Stock markets around the world have endured another turbulent week, with fears about the economic impact of the war in Ukraine continuing to dominate sentiment.
After last Friday’s global sell-off, share prices carried on falling during Monday’s sessions following reports that the United States was considering a ban on the import of Russian oil – in the wave of sanctions imposed at the start of the conflict, trade in crude and natural gas was largely exempt.
The possibility that sales of Russian gas and oil could also be blocked by the European Union, which is much more reliant than the US on such imports, has caused considerable anxiety among the European businesses and consumers who are already facing soaring energy bills.
There have been hopes that other major oil producers could step up to fill the gap left by Russia in order to keep prices under control. Reports on Wednesday that the United Arab Emirates may favour an increase in output by OPEC member countries sent crude values down by more than 10% – with global stock markets surging back into positive territory as a result. However, many analysts currently think it is unlikely that we will see any significant production increases in the short term.
On Wall Street, the Dow Jones Industrial Average ended trading on Thursday 1.3% down for the week so far, with the S&P 500 losing 1.6%. While share prices in the US largely outperformed their European counterparts in the first two weeks of the conflict in Ukraine, investors in America may now be waking up to the likely global economic impact of the war – not least the prospect that it will drive inflation even higher. Indeed, the latest data shows that US inflation hit a 40-year high in February of 7.9%.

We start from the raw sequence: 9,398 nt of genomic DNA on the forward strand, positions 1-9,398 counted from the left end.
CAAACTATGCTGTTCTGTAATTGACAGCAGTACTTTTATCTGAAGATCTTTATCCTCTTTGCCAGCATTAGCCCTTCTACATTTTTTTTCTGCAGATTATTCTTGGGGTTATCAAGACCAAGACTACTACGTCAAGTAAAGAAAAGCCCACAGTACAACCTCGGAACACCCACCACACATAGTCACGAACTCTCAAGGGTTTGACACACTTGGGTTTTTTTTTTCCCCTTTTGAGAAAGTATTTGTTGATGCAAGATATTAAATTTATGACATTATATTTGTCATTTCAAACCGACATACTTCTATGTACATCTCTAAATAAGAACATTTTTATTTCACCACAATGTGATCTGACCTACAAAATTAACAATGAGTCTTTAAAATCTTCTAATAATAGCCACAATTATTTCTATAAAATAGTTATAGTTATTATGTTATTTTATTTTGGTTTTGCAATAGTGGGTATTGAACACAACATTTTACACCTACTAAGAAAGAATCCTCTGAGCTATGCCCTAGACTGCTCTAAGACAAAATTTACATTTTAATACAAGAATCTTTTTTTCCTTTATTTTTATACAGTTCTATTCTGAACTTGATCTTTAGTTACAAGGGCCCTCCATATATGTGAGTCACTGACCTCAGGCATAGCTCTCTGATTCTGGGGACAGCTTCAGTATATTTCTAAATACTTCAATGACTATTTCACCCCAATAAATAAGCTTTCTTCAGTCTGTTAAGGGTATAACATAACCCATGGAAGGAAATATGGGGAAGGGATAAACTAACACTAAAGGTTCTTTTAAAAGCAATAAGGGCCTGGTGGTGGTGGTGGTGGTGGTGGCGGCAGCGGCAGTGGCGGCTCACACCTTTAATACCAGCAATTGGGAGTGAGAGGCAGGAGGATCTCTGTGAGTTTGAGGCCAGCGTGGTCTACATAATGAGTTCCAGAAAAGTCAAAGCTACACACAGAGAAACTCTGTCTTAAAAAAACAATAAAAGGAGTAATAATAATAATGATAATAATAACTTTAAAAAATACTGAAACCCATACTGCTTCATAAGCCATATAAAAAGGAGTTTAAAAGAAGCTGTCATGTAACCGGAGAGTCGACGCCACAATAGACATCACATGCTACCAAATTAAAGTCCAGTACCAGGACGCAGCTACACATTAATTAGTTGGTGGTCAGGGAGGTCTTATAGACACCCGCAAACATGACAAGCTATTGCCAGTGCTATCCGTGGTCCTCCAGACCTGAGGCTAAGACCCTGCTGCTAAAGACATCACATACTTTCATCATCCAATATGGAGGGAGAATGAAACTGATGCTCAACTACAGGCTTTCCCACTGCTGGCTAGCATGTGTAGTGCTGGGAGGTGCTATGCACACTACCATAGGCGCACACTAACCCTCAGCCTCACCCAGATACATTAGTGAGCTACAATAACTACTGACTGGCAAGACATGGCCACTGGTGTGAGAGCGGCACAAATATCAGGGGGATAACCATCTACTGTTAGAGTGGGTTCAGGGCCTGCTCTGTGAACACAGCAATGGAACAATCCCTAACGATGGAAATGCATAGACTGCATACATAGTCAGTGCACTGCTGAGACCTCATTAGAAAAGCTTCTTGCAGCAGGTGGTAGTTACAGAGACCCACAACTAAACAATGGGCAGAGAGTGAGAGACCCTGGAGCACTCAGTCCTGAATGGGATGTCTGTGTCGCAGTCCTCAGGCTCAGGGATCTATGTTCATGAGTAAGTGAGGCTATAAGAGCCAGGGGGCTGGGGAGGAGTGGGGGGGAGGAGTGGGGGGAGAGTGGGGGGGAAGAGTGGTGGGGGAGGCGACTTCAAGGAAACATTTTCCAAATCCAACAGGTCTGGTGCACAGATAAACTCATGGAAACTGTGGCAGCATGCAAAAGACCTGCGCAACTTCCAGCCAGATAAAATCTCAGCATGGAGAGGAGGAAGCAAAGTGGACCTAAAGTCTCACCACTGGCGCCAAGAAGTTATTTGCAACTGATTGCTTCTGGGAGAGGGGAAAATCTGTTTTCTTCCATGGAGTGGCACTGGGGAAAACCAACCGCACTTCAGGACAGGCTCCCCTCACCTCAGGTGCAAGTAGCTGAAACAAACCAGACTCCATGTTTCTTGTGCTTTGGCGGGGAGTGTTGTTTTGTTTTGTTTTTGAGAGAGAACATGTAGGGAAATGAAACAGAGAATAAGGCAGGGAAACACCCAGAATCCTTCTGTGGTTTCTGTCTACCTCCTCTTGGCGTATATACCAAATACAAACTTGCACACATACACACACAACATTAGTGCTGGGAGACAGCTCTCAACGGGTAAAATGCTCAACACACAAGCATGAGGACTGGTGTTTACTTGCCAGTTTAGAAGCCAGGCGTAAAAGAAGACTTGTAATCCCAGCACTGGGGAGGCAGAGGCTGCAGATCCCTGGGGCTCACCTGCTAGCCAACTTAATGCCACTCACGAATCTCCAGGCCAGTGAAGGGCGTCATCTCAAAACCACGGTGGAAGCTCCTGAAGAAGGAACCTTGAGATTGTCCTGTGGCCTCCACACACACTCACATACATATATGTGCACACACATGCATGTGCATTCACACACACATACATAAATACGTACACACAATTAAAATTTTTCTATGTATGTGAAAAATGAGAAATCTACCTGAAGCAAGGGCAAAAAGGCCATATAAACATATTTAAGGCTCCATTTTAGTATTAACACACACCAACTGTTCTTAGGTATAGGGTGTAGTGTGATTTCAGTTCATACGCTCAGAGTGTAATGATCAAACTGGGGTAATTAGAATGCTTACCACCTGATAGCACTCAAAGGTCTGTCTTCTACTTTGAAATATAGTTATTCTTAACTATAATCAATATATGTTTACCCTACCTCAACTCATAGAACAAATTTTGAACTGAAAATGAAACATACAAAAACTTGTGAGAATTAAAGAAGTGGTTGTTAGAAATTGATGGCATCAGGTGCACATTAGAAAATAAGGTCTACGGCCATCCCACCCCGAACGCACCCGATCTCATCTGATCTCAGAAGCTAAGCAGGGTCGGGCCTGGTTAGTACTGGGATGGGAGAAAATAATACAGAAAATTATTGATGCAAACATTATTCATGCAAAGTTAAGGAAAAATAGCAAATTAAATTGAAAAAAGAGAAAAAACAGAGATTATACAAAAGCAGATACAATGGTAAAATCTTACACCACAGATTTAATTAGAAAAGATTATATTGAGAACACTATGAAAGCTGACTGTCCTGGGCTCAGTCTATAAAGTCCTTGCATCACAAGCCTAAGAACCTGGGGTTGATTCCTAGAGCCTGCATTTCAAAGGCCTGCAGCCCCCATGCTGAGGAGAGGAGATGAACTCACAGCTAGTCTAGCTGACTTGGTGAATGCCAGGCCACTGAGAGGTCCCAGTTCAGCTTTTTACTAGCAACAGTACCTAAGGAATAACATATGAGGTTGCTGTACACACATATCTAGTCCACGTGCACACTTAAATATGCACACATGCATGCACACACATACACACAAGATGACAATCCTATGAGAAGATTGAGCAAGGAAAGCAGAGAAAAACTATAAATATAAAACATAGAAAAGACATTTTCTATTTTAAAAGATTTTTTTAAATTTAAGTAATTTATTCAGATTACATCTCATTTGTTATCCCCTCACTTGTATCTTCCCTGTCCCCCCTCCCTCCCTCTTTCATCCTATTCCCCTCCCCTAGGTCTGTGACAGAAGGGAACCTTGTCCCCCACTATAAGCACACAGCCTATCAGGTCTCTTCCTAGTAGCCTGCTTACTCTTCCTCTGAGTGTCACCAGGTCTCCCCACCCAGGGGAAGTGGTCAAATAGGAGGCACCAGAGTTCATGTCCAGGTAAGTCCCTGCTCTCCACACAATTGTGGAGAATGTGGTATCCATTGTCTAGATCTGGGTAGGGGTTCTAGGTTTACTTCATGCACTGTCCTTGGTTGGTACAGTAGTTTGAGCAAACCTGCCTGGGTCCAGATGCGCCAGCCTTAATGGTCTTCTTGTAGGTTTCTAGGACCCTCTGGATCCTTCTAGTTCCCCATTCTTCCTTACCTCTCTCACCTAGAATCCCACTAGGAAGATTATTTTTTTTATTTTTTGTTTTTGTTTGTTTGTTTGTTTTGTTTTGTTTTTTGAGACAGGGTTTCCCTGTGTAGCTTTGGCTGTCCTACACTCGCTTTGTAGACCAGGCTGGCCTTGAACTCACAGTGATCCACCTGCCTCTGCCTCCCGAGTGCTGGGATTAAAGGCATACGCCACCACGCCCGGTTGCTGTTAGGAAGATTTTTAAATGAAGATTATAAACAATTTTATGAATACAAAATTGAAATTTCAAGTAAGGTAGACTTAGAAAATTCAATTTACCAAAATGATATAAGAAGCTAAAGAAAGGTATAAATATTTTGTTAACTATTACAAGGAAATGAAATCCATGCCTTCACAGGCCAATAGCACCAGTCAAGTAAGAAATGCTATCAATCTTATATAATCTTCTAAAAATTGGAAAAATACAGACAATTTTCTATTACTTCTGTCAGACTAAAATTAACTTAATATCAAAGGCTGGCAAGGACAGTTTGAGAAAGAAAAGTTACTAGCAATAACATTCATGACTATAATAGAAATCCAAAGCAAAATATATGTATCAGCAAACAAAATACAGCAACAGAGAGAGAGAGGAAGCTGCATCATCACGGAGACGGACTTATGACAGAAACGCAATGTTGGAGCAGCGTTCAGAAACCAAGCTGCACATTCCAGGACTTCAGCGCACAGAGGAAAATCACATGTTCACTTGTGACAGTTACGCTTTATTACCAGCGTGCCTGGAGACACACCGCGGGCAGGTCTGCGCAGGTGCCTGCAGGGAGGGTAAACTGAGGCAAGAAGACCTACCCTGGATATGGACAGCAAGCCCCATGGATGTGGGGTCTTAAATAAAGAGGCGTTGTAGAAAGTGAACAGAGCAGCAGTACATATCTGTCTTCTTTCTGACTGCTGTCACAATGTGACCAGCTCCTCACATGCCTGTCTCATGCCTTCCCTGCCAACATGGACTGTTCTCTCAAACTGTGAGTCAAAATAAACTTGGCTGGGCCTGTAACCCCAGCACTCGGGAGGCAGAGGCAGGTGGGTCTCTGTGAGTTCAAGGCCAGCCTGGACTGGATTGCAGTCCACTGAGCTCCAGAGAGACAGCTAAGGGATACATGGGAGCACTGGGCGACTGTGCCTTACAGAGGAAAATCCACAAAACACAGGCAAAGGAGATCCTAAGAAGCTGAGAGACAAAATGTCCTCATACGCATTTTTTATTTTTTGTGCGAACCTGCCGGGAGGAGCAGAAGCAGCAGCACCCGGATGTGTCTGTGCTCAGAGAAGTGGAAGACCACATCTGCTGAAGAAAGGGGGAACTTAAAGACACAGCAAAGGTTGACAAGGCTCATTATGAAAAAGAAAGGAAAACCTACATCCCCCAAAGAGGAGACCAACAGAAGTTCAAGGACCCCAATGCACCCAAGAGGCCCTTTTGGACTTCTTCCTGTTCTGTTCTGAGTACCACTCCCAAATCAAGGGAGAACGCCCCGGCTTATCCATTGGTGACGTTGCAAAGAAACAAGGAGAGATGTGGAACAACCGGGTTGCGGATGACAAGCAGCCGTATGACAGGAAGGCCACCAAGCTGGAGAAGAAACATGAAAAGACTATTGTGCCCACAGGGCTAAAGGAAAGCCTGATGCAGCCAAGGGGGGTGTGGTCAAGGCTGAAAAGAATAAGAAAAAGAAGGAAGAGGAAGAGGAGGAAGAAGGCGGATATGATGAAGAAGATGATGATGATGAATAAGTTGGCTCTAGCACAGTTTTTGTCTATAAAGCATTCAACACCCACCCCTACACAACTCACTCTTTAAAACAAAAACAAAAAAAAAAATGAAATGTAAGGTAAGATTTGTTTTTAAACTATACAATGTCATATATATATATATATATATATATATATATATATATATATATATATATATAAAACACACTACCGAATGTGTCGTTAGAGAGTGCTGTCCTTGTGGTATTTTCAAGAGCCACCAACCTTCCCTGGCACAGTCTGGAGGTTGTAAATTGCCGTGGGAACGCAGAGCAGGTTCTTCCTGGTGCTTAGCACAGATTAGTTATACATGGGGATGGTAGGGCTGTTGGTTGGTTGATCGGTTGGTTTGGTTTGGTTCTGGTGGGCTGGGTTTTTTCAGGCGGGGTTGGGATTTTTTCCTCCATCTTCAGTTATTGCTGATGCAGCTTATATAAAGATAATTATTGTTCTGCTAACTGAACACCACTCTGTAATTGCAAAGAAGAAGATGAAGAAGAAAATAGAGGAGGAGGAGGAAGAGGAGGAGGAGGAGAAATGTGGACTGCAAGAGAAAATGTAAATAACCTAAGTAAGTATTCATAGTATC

As the conflict pushes up the cost not just of energy but also of raw materials – the price of nickel doubled during trading on Tuesday – manufacturers are facing major rises in input costs this year.
The UK & Europe
In the UK, the FTSE 100 closed on Thursday 1.6% up for the week, manging to recover some of its recent losses with a strong rebound on Wednesday. Oil company Shell announced on Tuesday it was withdrawing from the Russian market, the latest in a wave of European and American companies which are exiting the country.
In Frankfurt, the DAX index ended Thursday’s session up 2.7% for the week, while France’s CAC 40 advanced 2.4% – although it is worth noting that these gains only made up around half of the losses sustained last week.
The DAX moved into bear-market territory – 20% lower than its recent high point – at the start of the week, before Wednesday’s recovery. Investors in Europe were not helped by an announcement from the European Central Bank on Thursday, indicating that it will soon start to tighten monetary policy and look to increase interest rates in response to rising inflation across the eurozone.
In Asia, the Hang Seng index in Hong Kong dipped 4.6%: its recent woes have seen it fall to around two-thirds of its level a year ago. While fears over the global economic outlook are part of the picture, weak performance by the Chinese automotive sector and the prospect of a strict lockdown in the region to curb the current surge in Covid-19 cases are doing little to help.
Japan’s Nikkei 225 index of leading shares, meanwhile, closed Thursday’s session 1.1% lower for the week, with strong domestic company earnings performance offset by concerns about global inflation and tighter monetary policy.
Hong Kong Hang Seng
Note: all market data contained within the article is sourced from Bloomberg unless stated otherwise, as at 10 March 2022.